Completed artwork (detail photo)

Another one - using ochre colours

Saturday, January 16, 2021

Forming the sheets - papermaking with local kozo

Hello everyone!  Welcome to a new year, a new start, full of new opportunities and continuing challenges.

In November last year, I posted about an online papermaking workshop that I have been participating in.  Read about it HERE.

Since then I've progressed further with my process - including cooking and beating, as well as the most exciting part - the forming of the sheets.

It was a long, very physical process, different to my usual fibres of native grasses and banana trunks.  A surprisingly meditative process (in other words, lots of patience and attention required!).  Not something I'd do if I was in a rush.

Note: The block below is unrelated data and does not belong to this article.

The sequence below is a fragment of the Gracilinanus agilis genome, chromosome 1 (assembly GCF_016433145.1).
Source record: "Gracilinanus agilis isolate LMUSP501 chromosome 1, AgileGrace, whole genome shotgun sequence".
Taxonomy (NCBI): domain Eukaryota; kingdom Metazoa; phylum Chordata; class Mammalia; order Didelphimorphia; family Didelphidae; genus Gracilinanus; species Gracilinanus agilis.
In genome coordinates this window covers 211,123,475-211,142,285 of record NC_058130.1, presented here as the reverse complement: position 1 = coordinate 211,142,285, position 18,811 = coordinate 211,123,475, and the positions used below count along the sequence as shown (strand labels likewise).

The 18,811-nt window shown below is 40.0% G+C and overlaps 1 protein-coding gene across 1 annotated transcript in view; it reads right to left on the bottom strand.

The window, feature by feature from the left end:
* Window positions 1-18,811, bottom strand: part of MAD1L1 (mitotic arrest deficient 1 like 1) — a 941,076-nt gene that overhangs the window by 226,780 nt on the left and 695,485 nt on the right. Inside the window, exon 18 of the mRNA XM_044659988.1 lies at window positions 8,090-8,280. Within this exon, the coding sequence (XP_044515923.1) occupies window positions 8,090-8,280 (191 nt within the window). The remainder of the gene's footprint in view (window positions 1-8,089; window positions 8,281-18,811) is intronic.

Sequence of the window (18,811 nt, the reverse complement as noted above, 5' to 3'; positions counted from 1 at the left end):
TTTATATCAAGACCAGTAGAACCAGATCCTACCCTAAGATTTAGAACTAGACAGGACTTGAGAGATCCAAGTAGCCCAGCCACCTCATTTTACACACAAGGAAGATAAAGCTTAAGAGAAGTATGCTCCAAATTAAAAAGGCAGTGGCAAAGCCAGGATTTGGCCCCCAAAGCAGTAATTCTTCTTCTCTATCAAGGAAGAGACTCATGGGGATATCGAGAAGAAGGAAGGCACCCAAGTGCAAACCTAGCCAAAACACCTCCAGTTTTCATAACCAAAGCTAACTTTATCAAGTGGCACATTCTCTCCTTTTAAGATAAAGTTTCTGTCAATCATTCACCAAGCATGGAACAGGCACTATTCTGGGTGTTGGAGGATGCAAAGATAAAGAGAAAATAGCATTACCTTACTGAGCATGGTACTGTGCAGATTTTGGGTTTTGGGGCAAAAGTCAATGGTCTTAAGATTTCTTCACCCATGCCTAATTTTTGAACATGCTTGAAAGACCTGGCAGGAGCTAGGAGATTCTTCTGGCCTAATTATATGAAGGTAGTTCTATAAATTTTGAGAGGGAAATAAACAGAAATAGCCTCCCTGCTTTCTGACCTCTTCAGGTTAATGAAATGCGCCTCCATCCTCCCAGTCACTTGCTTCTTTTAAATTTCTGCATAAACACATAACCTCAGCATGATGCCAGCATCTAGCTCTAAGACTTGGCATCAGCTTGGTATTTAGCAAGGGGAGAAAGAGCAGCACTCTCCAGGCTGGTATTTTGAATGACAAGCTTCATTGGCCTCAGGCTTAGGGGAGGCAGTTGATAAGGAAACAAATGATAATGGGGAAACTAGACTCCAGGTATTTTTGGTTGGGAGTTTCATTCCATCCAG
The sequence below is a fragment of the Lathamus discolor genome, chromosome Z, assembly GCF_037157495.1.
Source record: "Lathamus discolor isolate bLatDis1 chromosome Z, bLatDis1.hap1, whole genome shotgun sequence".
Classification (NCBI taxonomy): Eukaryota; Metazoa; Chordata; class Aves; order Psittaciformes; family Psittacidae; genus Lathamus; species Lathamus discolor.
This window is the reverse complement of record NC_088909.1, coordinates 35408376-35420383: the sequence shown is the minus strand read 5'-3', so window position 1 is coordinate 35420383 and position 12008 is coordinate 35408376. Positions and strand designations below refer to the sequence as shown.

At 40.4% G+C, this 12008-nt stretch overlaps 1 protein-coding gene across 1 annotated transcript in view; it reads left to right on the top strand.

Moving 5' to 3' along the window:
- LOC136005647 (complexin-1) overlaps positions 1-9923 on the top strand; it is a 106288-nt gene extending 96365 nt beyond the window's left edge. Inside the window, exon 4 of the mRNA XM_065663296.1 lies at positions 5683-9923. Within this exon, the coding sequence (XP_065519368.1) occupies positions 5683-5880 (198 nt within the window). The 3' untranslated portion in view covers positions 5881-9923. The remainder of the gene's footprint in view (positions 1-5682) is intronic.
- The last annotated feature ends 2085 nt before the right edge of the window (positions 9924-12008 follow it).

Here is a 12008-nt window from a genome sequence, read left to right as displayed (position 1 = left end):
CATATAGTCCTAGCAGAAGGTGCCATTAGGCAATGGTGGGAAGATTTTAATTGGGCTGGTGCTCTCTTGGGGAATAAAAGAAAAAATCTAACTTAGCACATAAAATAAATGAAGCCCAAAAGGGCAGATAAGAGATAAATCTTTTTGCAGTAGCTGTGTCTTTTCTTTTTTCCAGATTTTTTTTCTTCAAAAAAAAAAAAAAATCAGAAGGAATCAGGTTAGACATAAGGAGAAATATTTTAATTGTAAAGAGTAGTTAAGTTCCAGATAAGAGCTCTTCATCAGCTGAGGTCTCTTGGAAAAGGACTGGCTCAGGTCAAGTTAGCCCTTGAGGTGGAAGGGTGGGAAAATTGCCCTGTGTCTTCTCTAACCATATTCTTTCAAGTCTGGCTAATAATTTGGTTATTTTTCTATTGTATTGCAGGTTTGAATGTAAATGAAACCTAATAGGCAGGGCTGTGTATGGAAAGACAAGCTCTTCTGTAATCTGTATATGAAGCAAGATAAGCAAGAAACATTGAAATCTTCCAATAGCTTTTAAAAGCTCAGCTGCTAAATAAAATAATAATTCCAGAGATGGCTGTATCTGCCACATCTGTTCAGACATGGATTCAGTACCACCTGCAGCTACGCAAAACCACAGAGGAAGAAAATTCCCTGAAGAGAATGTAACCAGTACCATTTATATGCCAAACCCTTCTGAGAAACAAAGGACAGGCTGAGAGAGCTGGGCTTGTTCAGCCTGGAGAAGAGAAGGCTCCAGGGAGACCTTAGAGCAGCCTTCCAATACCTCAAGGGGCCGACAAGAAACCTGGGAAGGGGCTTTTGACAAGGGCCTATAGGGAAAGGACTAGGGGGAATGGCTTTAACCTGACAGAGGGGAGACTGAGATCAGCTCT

I produced a small series of sheets, using both a Japanese-style sugeta and my western style mould with a circle deckle.  I've very happy with completed sheets - they have the softness and strength of kozo, though a little more beige than the white sheets I made in Japan a few years ago. That's most likely from contamination from the outer bark.  But I'm very proud that I made it myself - from the sourcing, the collecting, the peeling, the stripping, the cooking, the hand beating, and the forming of sheets.  An intense journey over a couple of weeks!

During the workshop I enjoyed connecting with papermakers from the other side of the world (Northern hemisphere) and listen to their own journeys with this beautiful fibre.

Many thanks to Amy our tutor in Florida for her documentation and videos which will continue to assist me as I work my way through the rest of the fibre that I have collected (I have only used a tiny fraction of what I collected so far!).

I'm planning on using my kozo sheets to create an artwork for submission to the International Paper Fibre Art Biennial Exhibition Kozo Contemporary exhibition later this year.